The armed attack this week on an F.B.I. office in Ohio by a supporter of former President Donald J. Trump who was enraged by the bureau’s search of Mr. Trump’s private residence in Florida was one of the most disturbing episodes of right-wing political violence in recent months.
But it was hardly the only one.
In the year and a half since a pro-Trump mob stormed the Capitol, threats of political violence and actual attacks have become a steady reality of American life, affecting school board officials, election workers, flight attendants, librarians and even members of Congress, often with few headlines and little reaction from politicians.
In late June, a former Marine stepped down as the grand marshal of a July 4 parade in Houston after a deluge of threats that focused on her support of transgender rights. A few weeks later, the gay mayor of an Oklahoma city quit his job after what he described as a series of “threats and attacks bordering on violence.”
Even the federal judge who authorized the warrant to search for classified material at Mar-a-Lago, Mr. Trump’s beachfront home and club, became a target. On pro-Trump message boards, several threats were issued against him and his family, with one person writing, “I see a rope around his neck.”
While this welter of events may feel disparate, occurring at different times and places and to different types of people, scholars who study political violence point to a common thread: the heightened use of bellicose, dehumanizing and apocalyptic language, particularly by prominent figures in right-wing politics and media.
Several right-wing or Republican figures reacted to the search of Mar-a-Lago not only with demands to dismantle the F.B.I., but also with warnings that the action had triggered “war.”
“This just shows everyone what many of us have been saying for a very long time,” Joe Kent, a Trump-endorsed House candidate in Washington State, said on a podcast run by Stephen K. Bannon, Mr. Trump’s former chief political strategist. “We’re at war.”
On Thursday, a 42-year-old Ohio man, identified as Ricky W. Shiffer, showed up at the Cincinnati field office of the F.B.I. with an AR-15-style rifle and was subsequently shot to death after firing multiple times at the police during a standoff. There is no evidence of what prompted Mr. Shiffer to act. But Mr. Shiffer’s social media posts later revealed that he was full of rage about, among other things, the search at Mar-a-Lago — and that he wanted revenge.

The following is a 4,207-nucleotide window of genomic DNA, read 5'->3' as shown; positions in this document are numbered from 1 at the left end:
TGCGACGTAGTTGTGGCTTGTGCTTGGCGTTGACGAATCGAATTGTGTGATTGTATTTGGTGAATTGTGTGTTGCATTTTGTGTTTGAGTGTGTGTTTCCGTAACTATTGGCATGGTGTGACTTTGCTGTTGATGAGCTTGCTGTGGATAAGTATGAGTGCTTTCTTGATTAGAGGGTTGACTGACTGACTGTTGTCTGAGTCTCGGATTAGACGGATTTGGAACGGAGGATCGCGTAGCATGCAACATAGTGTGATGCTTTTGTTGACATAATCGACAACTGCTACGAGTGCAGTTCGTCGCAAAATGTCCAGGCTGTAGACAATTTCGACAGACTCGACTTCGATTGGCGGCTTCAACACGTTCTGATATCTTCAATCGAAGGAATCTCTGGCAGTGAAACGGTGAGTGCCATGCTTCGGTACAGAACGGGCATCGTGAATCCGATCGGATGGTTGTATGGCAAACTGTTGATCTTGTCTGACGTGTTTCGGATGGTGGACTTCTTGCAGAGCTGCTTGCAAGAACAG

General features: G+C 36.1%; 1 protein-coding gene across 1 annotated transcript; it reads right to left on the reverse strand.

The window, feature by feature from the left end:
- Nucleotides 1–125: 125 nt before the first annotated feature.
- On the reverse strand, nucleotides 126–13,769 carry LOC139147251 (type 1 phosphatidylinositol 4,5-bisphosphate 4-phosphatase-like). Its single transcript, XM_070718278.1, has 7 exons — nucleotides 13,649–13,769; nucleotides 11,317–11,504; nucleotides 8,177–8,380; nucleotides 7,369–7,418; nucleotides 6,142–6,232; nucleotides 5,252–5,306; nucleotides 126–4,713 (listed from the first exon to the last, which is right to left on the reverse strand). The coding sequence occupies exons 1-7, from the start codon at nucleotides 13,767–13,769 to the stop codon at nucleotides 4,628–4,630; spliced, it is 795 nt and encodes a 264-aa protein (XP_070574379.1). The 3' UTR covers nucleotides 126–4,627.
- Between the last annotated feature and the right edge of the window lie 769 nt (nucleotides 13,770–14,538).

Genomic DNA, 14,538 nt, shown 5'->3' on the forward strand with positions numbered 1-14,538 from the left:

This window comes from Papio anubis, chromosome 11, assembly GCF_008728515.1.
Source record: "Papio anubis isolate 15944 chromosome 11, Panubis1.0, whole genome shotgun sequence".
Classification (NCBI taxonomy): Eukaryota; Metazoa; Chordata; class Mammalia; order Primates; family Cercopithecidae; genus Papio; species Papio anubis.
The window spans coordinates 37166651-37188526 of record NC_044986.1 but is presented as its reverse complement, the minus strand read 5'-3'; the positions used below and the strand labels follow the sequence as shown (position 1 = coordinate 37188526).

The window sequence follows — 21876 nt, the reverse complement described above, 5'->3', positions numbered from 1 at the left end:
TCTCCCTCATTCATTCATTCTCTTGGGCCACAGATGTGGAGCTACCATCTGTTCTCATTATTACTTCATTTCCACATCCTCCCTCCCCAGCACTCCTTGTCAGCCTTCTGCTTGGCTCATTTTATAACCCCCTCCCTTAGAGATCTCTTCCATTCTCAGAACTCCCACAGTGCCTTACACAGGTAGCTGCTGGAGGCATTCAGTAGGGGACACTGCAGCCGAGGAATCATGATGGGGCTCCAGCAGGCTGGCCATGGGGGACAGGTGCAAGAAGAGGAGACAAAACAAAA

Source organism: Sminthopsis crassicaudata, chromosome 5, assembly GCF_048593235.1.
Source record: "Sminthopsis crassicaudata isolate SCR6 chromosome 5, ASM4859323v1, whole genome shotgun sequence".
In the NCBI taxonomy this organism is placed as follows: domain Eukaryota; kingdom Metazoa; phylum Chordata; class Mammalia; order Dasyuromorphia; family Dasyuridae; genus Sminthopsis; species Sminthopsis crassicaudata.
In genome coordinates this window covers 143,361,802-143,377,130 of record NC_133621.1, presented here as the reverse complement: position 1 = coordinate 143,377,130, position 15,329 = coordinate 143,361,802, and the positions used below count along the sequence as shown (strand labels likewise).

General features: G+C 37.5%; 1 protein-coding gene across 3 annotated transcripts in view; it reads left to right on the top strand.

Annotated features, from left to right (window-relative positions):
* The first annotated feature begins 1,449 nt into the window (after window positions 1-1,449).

“Violence is not (all) terrorism,” he wrote — on Mr. Trump’s own social media app, Truth Social. “Kill the F.B.I. on sight.”
Despite that threat, one day later, when the right-wing media outlet Breitbart News published the warrant underlying the Mar-a-Lago search, it did not redact the names of the F.B.I. agents on the document. Almost immediately afterward, posts on a pro-Trump chat board referred to them as “traitors.”
According to the F.B.I., there are now about 2,700 open domestic terrorism investigations — a number that has doubled since the spring of 2020 — and that does not include lesser but still serious incidents that do not rise to the level of federal inquiry. Last year, threats against members of Congress reached a record high of 9,600, according to data provided by the Capitol Police.
Nonetheless, it is exceptionally rare for most adults to willfully inflict harm on other people, especially for political reasons, said Rachel Kleinfeld, a senior fellow in the democracy, conflict and governance program at the Carnegie Endowment for International Peace.
Still, Ms. Kleinfeld said, there are ways of lowering the average person’s tolerance for violence.
If political aggression is set in the context of a war, she suggested, ordinary people with no prior history of violence are more likely to accept it. Political violence can also be made more palatable by couching it as defensive action against a belligerent enemy. That is particularly true if an adversary is persistently described as irredeemably evil or less than human.
“The right, at this point, is doing all three of these things at once,” Ms. Kleinfeld said.
There is little evidence that Republicans and right-wing media figures have tempered their rhetoric, even as Congress and the Justice Department investigate the Jan. 6 attack. Several defendants charged in the riot have said they were moved to act by Mr. Trump’s words. Still, many Republicans have sought to minimize his role.
Even before the search at Mar-a-Lago this week, some of Mr. Trump’s most vocal supporters had been casting the political stakes as existential, suggesting that the country was already embroiled in an end-of-times clash between irreconcilable foes.
“This is truly a battle between those who want to save America and those who want to destroy her,” Kari Lake, the Republican nominee for the governor of Arizona, told the crowd at the Conservative Political Action Conference in Dallas in early August. “That’s where we are at the moment. My question to you is: Are you in this fight with us?”
After the search of Mr. Trump’s residence, Ms. Lake declared: “Our government is rotten to the core. These tyrants will stop at nothing to silence the patriots who are working hard to save America.”
“If we accept it,” she added, “America is dead.”
Ms. Lake’s campaign spokesman, Ross Trumble, said that any suggestion that her rhetoric created conditions that could lead to violence was a “tired game of dishonestly blaming Republicans.”
But the use of violence and violent language is not solely a problem on the right.
Some recent studies have found that a roughly equal percentage of liberals and conservatives agree that violence against the government is either “definitely” or “probably” justifiable. Others have shown that while support for political violence has doubled among Republicans since Mr. Trump took office, it has also increased — albeit more slowly — among Democrats.